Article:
Review

Hydrothermal vents and the origin of life

  • Nature Reviews Microbiology 6, 805814 (2008)
  • doi:10.1038/nrmicro1991
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Abstract

Submarine hydrothermal vents are geochemically reactive habitats that harbour rich microbial communities. There are striking parallels between the chemistry of the H2–CO2 redox couple that is present in hydrothermal systems and the core energy metabolic reactions of some modern prokaryotic autotrophs. The biochemistry of these autotrophs might, in turn, harbour clues about the kinds of reactions that initiated the chemistry of life. Hydrothermal vents thus unite microbiology and geology to breathe new life into research into one of biology's most important questions — what is the origin of life?

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Acknowledgements

We thank J. F. Allen, N. Lane and C. Schmidt for comments. M.J.R. is supported by the Jet Propulsion Laboratory, California Institute of Technology, through a contract from the National Aeronautics and Space Administration. D.K. and J.B. are supported by a grant from the National Science Foundation (grant number OCE-0137206) and a grant from the National Oceanic and Atmospheric Administration Office of Exploration. J.B. received additional support from the NASA Astrobiology Institute through the Cornegie Geophysical Institute. W.M. is supported, in part, by a Julius-von-Haast Fellowship from the government of New Zealand and by the Deutsche Forschungsgemeinschaft.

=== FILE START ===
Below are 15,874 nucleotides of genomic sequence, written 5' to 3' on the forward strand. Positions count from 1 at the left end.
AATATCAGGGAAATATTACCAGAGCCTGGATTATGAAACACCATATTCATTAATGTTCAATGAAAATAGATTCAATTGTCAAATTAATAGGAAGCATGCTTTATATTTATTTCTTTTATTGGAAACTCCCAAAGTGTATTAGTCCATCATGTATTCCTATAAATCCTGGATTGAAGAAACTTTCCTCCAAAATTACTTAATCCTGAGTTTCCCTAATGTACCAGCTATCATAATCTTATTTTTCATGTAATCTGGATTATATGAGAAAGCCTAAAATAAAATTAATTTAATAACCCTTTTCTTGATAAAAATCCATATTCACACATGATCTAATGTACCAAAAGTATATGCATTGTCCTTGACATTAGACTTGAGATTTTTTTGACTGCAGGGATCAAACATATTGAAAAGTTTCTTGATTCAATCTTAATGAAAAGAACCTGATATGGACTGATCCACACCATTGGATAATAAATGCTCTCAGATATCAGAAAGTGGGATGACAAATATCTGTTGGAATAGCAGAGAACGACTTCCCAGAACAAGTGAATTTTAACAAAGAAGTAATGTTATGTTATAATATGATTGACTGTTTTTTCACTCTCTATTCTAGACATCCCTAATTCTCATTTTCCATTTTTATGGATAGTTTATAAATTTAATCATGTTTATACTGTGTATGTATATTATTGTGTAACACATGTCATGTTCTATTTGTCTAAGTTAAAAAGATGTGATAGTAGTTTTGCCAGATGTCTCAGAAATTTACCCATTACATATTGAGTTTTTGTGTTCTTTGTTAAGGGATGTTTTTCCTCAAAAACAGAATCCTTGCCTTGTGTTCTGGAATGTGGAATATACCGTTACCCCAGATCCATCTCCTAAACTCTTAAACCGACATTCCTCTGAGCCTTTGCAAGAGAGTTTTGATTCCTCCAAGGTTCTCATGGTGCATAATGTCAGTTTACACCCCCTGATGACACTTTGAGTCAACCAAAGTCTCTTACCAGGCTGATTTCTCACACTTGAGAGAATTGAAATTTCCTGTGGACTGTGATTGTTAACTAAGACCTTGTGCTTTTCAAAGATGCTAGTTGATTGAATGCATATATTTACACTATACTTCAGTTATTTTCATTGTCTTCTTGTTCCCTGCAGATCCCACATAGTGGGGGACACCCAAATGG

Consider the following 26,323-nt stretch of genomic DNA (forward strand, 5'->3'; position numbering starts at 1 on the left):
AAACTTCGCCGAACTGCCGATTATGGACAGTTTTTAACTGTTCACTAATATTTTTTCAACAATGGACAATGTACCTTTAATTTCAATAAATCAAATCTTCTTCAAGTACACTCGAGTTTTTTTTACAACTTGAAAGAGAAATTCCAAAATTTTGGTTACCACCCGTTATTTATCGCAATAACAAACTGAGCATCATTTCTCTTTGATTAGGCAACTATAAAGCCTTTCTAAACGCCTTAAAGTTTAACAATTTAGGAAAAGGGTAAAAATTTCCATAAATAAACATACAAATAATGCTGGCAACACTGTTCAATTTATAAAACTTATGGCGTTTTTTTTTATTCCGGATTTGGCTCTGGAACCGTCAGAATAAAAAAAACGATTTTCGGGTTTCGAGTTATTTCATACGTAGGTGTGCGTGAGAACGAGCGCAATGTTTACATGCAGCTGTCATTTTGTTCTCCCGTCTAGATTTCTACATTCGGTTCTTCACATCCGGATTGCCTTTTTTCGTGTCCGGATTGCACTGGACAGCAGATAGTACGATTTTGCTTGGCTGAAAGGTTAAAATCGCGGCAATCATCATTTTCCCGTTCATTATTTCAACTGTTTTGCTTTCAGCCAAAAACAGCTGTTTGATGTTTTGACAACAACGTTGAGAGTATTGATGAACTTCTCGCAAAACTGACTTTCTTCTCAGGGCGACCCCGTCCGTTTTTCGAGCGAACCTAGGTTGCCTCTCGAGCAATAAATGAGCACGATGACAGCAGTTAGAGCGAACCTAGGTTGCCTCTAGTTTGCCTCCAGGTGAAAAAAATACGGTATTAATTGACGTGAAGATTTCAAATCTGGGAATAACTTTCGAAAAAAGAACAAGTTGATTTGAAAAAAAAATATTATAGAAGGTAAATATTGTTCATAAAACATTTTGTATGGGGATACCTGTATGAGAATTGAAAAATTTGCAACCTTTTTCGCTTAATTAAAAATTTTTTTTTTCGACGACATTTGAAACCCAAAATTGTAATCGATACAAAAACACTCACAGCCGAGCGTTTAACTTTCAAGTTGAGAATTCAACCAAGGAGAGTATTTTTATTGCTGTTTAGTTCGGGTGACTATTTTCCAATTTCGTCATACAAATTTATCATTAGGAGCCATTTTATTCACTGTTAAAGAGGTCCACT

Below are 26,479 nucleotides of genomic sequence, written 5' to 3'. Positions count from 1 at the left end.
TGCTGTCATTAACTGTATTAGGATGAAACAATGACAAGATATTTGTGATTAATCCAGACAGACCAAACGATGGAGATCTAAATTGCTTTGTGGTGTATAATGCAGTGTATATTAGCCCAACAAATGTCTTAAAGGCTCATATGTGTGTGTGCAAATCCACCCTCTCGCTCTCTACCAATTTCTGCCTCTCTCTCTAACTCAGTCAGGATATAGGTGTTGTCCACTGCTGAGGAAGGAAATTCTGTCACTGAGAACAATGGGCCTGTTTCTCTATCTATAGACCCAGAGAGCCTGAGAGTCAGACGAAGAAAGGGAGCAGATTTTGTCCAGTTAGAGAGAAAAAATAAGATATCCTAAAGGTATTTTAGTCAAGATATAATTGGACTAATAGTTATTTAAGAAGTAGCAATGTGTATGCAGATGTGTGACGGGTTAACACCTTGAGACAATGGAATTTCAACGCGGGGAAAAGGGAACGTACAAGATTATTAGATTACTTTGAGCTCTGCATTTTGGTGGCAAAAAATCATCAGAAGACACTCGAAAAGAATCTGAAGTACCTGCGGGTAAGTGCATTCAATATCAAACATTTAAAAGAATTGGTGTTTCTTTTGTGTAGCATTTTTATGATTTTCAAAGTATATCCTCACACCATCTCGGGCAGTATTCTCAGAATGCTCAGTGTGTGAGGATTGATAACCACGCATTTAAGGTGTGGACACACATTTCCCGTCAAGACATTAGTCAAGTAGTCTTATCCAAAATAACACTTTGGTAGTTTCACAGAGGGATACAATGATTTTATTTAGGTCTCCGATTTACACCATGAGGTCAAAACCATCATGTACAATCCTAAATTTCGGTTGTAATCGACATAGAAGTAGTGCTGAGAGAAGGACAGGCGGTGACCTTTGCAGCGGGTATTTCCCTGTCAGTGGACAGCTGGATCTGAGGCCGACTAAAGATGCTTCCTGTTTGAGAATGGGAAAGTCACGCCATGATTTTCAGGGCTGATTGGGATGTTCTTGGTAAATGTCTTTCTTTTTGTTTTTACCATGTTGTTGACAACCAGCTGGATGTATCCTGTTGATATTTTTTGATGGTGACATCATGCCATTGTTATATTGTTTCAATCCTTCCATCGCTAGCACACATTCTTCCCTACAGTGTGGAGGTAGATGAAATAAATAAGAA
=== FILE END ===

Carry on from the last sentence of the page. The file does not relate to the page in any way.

Author information

Affiliations

  1. Institut für Botanik III, Heinrich-Heine Universität Düsseldorf, 40225 Düsseldorf, Germany.

    • William Martin
  2. School of Oceanography, University of Washington, Seattle, Washington 98195, USA.

    • John Baross
    •  & Deborah Kelley
  3. Jet Propulsion Laboratory, California Institute of Technology, Pasadena, California 91109, USA.

    • Michael J. Russell

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Corresponding author

Correspondence to William Martin.

Supplementary information

Glossary

Consortia

Two or more different microorganisms that associate during growth to form characteristically ordered structures.

Stable isotope study

The use or analysis of stable isotopes, such as 2H, 13C or 15N, that do not undergo radioactive decay. Isotope discrimination properties of an enzymatically catalysed process can produce characteristic isotope ratios, for example 13C or 12C, that differ from those generated by various non-enzymatic processes. This provides insights into the partitioning of elements during microbial metabolism, and in geochemistry, can provide insights into the biological and geological source of substances such as CH4.

Chemiosmotic coupling

The coupling of endergonic and exergonic reactions through a proton motive force. Chemiosmotic coupling results in the conservation of chemical energy. In its most familiar form, chemiosmotic coupling entails the pumping of protons from the inside of the cell to the outside of the cell as electrons are passed from a donor to an acceptor through an electron transport chain in the prokaryotic plasma membrane. This generates a pH and electrical-potential gradient across the plasma membrane known as the proton motive force. The proton motif force represents electrochemical energy that can be harnessed in various ways, but the best-known of these involves ATPases, also called coupling factors, which synthesize ATP from ADP and inorganic phosphate as protons pass through them to re-enter the cytoplasm.